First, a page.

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Encelia farinosa

About Brittlebush (Encelia farinosa) Brittlebush grows to 1 meter tall, with fragrant leaves 3-8 centimeters long. It can be found in a variety of desert habitats from dry gravelly slopes to open sandy washes up to 1000 meters. It does well in cultivation and recently has spread dramatically in areas not natural to its distribution in large part because Caltrans has begun to use it in hydroseeding. (The range map on this page only shows what we believe to be natural occurrences of this plant). Has green-white grayish leaves and becomes covered with yellow daisy flowers. The flowers will attract butterflies and birds eat the seeds. The common name Incienso refers to the aromatic, resinous sap which has been used as an incense substitute in Mexico.
Plant Description
Plant Type

Max. Height
1 - 5 ft (0.3 - 1.5 m)

Max. Width
4 ft (1.2 m)

Rounded, Mounding


Growth Rate

Summer Semi-Deciduous

In unirrigated desert conditions leaves will vary with the seasons. Winter/Spring leaves are large, greener and more succulent. Summer/Fall leaves are smaller, more grey/green and thin. Under drought/heat stress it will drop all leaves but can recover.

Flower Color
Yellow, White, Green

Flowering Season
Spring, Winter

Native Status

Natural Setting
Site Type
Native to the Colorado and Mojave Deserts, it is found in very arid slopes, canyons, washes and alluvial fans in fast draining sandy, gravelly soil, often among boulders but also in pure sand


Elevation ?
-224' - 6450'

Annual Precip. ?
2.2" - 30.0"

Summer Precip. ?
0.18" - 2.85"

Coldest Month ?
36.3° F - 64.2° F

Hottest Month ?
62.9° F - 90.7° F

Humidity ?
1.25 vpd - 48.98 vpd

Soil Description
Prefers sandy or decomposed granite soil

Soil Texture

Soil PH
7.0 - 9.0

Fast, Medium

Cold Tolerance(° F)
Tolerates cold to 20° F

Sunset Zones ?
8*, 9*, 10*, 11*, 12*, 13*, 14*, 15, 16, 18, 19*, 20*, 21*, 22*, 23*, 24*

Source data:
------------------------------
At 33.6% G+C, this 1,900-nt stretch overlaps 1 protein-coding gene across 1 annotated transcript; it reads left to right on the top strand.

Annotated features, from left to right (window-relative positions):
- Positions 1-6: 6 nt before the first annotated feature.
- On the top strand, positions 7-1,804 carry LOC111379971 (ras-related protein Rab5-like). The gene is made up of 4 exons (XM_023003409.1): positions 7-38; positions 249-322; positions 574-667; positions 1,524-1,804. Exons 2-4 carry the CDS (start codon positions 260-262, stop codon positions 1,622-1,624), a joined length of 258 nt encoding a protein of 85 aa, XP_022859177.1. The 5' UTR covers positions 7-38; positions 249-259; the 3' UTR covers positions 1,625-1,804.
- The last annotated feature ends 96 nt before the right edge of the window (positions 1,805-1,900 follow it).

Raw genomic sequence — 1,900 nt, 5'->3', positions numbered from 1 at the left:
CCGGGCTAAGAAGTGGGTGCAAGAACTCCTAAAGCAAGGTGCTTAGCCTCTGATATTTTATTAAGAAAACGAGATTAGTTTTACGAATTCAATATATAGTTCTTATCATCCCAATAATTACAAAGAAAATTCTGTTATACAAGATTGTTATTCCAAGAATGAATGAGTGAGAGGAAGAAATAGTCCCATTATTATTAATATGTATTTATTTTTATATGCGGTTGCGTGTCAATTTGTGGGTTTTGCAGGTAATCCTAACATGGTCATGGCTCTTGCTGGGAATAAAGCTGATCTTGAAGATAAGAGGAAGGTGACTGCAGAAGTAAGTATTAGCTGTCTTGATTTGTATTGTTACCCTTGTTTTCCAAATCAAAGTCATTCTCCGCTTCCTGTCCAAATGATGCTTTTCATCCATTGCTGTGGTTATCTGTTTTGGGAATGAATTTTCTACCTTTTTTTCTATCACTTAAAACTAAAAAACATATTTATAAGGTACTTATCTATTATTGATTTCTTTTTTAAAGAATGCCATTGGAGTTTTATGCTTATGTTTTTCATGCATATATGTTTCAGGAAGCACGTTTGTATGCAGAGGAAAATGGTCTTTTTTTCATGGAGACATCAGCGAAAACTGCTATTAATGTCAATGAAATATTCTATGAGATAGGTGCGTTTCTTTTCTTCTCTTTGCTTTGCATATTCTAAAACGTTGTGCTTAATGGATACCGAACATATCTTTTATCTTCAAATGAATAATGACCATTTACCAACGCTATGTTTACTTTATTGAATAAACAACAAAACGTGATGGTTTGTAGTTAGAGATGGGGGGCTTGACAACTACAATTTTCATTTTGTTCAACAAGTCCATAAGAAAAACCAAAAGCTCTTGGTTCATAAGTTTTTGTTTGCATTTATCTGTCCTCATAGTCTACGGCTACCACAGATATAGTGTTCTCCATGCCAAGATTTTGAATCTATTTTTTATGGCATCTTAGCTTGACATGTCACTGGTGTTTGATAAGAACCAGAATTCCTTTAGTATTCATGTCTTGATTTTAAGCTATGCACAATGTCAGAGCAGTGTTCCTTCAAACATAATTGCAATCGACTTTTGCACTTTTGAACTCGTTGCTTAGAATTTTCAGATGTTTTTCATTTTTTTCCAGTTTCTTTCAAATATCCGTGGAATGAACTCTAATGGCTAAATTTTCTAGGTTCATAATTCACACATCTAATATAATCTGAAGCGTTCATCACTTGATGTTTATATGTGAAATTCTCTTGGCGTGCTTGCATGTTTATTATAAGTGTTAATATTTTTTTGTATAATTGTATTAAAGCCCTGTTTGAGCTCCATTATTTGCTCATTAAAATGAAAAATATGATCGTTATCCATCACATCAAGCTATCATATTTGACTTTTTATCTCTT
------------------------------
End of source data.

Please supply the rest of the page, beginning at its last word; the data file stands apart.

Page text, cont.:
Companion Plants
Creosote Bush, Ocotillo, Jojoba, Blue Paloverde, White Bursage, Chuparosa, Barrel Cactus, Desert Lavender, Indigo Bush, Apricot Mallow, Opuntia spp, numerous annual wildflowers

Wildlife Attracted
Many desert birds, small mammals and insects

Landscaping Information
Ease of Care
Very Easy

Water Requirement ?
Extremely Low
Extremely Low
Very Low
Moderate - High

Moderately Popular

Max. Summer Water ?
No Summer Water
No Summer Water
Keep moist


May be deadheaded to increase flowering, or may be pruned as desired in Summer or Fall

Propagation ?
Propagates readily from seed

Common uses
Bank Stabilization, Bee Gardens

Nursery Availability
Commonly Available

Other Names
Common Names
Goldenhills, Incienso

Sources include: Wikipedia. All text shown in the "About" section of these pages is available under the Creative Commons Attribution-ShareAlike License. Plant observation data provided by the participants of the California Consortia of Herbaria, Sunset information provided by Jepson Flora Project. Propogation from seed information provided by the Santa Barbara Botanical Garden from "Seed Propagation of Native California Plants" by Dara E. Emery. Sources of plant photos include CalPhotos, Wikimedia Commons, and independent plant photographers who have agreed to share their images with Calscape. Other general sources of information include Calflora, CNPS Manual of Vegetation Online, Jepson Flora Project, Las Pilitas, Theodore Payne, Tree of Life, The Xerces Society, and information provided by CNPS volunteer editors, with special thanks to Don Rideout. Climate data used in creation of plant range maps is from PRISM Climate Group, Oregon State University, using 30 year (1981-2010) annual "normals" at an 800 meter spatial resolution.

Links:   Jepson eFlora Taxon Page  CalPhotos  Wikipedia  Calflora

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